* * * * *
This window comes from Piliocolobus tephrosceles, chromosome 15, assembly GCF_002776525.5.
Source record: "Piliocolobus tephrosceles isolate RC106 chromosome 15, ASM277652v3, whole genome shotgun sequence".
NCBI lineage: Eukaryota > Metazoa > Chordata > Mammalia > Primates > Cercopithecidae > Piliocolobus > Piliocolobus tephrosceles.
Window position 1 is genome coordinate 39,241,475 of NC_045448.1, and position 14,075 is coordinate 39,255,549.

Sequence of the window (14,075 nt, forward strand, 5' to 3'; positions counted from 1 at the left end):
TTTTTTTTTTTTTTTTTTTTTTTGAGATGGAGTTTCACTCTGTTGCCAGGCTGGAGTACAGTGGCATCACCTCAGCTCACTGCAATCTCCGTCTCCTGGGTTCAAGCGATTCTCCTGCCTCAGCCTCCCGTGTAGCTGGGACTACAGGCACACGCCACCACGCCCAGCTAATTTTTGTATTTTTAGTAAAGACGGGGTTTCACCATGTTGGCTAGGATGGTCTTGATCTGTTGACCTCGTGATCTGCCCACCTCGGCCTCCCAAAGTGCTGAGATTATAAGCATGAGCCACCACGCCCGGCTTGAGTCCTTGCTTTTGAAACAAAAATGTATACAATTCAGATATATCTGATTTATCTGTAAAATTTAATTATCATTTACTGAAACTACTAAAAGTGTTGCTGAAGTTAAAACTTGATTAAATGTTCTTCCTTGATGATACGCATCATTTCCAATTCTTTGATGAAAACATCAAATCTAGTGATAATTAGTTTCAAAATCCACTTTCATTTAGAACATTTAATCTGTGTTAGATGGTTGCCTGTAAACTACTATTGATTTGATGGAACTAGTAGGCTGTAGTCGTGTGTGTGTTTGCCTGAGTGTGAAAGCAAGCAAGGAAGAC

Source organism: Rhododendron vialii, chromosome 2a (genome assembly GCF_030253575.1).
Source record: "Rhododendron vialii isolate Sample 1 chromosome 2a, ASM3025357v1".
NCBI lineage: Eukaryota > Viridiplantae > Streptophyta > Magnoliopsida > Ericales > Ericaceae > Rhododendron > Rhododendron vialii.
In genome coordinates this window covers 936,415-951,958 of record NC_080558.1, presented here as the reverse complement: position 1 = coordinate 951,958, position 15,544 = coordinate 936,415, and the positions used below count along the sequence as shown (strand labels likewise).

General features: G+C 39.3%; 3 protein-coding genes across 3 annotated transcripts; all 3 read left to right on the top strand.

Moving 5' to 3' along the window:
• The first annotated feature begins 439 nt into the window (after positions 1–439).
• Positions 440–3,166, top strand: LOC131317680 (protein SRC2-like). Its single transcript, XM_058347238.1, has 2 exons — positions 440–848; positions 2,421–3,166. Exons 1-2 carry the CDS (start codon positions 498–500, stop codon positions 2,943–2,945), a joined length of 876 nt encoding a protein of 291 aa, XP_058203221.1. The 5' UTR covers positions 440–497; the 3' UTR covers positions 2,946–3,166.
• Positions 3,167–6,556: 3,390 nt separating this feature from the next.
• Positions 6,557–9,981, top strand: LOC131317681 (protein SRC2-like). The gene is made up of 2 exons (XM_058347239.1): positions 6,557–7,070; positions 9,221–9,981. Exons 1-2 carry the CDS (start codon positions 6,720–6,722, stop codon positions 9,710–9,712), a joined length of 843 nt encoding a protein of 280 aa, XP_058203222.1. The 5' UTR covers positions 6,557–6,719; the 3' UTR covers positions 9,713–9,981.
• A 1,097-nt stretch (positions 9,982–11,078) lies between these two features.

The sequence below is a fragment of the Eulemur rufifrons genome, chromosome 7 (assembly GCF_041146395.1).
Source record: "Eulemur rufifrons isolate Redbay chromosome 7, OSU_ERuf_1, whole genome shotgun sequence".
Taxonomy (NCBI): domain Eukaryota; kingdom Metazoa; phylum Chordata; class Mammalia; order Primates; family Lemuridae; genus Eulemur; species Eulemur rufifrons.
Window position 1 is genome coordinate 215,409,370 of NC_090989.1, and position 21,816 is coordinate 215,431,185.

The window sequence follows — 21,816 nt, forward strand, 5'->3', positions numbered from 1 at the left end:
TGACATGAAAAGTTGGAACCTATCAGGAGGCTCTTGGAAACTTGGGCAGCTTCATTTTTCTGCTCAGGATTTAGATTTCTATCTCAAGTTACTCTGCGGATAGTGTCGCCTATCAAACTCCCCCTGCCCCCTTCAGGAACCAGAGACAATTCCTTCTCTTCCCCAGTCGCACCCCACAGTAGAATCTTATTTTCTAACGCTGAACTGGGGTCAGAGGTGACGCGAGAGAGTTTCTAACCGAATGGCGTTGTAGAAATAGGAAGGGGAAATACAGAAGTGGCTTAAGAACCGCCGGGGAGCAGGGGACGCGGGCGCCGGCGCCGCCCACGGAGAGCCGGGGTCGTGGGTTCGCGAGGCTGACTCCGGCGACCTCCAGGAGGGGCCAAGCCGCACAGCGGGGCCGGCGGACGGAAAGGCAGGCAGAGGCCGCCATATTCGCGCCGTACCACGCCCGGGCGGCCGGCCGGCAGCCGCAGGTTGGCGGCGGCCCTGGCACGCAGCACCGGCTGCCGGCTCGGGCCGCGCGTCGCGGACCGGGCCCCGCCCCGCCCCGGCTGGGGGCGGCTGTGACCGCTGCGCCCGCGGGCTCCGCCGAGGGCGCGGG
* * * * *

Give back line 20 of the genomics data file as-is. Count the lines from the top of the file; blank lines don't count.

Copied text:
Taxonomy (NCBI): domain Eukaryota; kingdom Metazoa; phylum Chordata; class Mammalia; order Primates; family Lemuridae; genus Eulemur; species Eulemur rufifrons.